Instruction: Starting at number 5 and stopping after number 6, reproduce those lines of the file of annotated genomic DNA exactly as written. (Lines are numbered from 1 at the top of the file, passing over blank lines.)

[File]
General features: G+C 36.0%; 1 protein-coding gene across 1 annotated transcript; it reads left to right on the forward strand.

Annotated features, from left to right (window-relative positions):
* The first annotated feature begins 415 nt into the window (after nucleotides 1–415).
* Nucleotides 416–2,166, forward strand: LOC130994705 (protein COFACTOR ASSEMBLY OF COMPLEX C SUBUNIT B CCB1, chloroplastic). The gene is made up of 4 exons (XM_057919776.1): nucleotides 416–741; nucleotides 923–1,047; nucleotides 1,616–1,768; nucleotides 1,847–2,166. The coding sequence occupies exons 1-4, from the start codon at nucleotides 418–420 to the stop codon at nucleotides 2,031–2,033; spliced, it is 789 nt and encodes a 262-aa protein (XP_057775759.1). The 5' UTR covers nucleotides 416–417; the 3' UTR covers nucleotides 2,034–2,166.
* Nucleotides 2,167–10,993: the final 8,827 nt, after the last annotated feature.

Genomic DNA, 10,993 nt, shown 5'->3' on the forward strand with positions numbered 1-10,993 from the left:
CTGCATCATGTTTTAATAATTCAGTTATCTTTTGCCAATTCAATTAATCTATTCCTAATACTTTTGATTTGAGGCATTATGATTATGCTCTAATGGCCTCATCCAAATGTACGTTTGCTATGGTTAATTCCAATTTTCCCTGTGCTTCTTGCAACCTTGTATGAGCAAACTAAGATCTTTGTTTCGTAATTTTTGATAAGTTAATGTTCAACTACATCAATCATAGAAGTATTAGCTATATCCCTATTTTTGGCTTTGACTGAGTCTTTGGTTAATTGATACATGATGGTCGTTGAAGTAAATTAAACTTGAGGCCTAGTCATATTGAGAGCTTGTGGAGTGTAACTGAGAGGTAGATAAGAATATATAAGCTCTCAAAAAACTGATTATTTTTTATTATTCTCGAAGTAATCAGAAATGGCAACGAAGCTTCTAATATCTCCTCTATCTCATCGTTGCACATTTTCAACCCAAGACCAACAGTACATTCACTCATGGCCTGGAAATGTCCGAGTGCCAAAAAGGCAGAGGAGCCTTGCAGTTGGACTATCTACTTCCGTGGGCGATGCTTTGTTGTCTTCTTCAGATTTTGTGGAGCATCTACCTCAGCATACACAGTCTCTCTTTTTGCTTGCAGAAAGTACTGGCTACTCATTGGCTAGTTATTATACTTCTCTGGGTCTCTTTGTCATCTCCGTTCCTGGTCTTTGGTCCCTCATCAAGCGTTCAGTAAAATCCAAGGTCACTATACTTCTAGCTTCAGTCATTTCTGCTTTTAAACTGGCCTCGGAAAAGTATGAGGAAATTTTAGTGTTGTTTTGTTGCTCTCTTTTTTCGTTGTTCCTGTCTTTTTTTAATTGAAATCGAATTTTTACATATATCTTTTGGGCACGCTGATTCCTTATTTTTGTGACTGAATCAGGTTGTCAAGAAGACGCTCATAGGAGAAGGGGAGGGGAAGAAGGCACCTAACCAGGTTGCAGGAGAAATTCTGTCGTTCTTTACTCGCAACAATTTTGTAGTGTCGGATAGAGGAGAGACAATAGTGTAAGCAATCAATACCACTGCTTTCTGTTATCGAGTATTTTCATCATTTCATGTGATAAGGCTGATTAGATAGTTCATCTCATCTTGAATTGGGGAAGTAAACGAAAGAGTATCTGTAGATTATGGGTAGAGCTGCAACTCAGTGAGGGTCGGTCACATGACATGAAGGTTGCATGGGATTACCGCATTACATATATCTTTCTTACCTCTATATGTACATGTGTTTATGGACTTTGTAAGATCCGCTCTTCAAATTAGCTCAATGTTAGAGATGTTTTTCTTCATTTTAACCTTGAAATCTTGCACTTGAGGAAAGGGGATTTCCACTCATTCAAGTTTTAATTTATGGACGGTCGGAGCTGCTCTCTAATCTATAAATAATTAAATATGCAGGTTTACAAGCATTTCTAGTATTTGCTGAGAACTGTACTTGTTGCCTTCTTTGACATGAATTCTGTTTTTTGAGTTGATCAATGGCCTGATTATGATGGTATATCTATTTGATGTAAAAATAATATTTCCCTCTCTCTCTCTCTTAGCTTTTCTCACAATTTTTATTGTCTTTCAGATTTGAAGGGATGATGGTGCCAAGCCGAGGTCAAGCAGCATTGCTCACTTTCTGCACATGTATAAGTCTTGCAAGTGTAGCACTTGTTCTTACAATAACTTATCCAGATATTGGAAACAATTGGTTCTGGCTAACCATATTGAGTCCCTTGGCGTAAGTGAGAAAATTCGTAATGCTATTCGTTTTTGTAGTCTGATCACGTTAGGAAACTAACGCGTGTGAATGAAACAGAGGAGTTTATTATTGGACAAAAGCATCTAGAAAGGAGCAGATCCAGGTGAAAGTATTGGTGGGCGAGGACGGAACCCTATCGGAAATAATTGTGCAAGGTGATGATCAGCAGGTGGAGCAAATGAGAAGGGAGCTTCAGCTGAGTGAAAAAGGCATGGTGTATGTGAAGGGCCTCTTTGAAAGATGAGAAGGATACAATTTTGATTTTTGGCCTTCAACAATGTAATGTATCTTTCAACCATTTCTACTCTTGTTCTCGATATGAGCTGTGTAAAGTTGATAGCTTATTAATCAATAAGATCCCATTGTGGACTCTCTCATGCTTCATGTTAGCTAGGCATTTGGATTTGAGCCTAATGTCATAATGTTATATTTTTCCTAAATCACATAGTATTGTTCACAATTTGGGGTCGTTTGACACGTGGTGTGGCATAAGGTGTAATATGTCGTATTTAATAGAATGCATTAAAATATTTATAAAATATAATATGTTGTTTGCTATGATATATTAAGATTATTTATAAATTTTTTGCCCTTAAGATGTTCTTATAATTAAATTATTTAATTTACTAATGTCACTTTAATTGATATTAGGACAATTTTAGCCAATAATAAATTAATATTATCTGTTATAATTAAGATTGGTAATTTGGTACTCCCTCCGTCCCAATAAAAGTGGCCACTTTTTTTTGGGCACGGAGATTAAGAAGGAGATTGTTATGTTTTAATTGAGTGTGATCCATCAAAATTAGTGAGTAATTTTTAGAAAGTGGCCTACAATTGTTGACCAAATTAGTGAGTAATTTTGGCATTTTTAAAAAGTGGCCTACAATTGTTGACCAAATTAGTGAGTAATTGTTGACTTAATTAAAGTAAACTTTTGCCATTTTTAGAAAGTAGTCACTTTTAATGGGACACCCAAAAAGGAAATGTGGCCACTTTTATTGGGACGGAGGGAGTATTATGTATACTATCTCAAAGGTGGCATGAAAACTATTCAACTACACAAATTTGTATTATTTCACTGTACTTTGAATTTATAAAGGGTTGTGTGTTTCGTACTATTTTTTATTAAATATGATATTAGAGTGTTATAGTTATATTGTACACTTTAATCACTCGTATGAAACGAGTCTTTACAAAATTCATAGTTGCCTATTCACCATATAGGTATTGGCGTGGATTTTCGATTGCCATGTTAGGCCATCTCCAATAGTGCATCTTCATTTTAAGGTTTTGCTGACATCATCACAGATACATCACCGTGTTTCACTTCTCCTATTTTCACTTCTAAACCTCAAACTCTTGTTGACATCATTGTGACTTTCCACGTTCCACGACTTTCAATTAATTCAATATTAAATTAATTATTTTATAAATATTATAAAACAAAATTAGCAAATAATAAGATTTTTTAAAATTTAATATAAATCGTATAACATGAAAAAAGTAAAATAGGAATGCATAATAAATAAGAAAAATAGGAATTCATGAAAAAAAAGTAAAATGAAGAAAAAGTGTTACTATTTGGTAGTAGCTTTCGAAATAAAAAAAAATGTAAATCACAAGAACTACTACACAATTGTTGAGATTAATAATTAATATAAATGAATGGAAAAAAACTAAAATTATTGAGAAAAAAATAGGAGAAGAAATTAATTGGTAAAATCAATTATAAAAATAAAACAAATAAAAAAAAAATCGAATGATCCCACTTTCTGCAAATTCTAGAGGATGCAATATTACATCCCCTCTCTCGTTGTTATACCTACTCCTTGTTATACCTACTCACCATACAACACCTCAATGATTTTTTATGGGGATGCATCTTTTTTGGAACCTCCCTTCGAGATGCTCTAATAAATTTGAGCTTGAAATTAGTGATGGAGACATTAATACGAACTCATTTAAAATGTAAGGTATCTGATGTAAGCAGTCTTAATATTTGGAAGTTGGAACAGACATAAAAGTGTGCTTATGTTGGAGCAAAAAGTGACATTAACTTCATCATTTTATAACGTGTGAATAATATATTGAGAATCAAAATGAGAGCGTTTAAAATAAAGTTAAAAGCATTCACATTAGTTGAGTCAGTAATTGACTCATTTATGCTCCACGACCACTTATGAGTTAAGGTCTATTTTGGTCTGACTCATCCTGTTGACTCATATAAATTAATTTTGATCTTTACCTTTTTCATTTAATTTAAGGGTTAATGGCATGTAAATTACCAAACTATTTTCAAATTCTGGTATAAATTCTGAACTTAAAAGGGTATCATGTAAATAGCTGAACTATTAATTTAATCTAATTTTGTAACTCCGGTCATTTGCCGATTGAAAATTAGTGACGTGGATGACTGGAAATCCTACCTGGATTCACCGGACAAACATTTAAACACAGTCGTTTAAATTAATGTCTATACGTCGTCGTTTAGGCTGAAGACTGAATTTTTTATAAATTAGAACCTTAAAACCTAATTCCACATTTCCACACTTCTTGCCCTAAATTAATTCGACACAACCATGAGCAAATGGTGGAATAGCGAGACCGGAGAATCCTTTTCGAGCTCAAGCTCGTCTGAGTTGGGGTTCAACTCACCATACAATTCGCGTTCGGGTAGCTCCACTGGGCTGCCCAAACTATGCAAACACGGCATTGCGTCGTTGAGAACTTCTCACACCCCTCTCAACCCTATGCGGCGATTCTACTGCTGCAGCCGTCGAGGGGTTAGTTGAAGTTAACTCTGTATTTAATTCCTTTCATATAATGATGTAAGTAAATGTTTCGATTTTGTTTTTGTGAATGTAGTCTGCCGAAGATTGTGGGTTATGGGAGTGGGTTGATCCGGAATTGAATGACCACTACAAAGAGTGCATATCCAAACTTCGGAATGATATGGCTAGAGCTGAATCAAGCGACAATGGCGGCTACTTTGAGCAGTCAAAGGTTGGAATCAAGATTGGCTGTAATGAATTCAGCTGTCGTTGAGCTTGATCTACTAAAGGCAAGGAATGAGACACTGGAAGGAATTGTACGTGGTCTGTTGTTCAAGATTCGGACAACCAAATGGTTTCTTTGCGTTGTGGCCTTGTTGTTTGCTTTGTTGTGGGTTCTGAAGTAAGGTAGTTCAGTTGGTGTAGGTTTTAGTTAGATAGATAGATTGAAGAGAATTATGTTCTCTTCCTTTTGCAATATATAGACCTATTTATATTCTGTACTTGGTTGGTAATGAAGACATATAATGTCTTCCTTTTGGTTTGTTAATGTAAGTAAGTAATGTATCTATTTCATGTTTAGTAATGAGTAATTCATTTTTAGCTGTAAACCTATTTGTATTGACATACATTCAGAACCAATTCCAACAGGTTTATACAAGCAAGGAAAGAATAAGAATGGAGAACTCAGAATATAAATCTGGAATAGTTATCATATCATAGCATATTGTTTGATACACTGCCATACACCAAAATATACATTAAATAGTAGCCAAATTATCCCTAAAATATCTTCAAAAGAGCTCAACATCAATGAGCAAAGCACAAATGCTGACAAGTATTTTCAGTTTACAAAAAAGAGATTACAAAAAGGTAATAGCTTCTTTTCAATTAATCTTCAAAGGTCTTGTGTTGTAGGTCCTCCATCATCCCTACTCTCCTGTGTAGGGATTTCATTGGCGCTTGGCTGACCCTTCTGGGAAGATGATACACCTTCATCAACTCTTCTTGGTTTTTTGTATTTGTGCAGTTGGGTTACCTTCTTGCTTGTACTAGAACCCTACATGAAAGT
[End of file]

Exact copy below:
* Nucleotides 2,167–10,993: the final 8,827 nt, after the last annotated feature.

Genomic DNA, 10,993 nt, shown 5'->3' on the forward strand with positions numbered 1-10,993 from the left: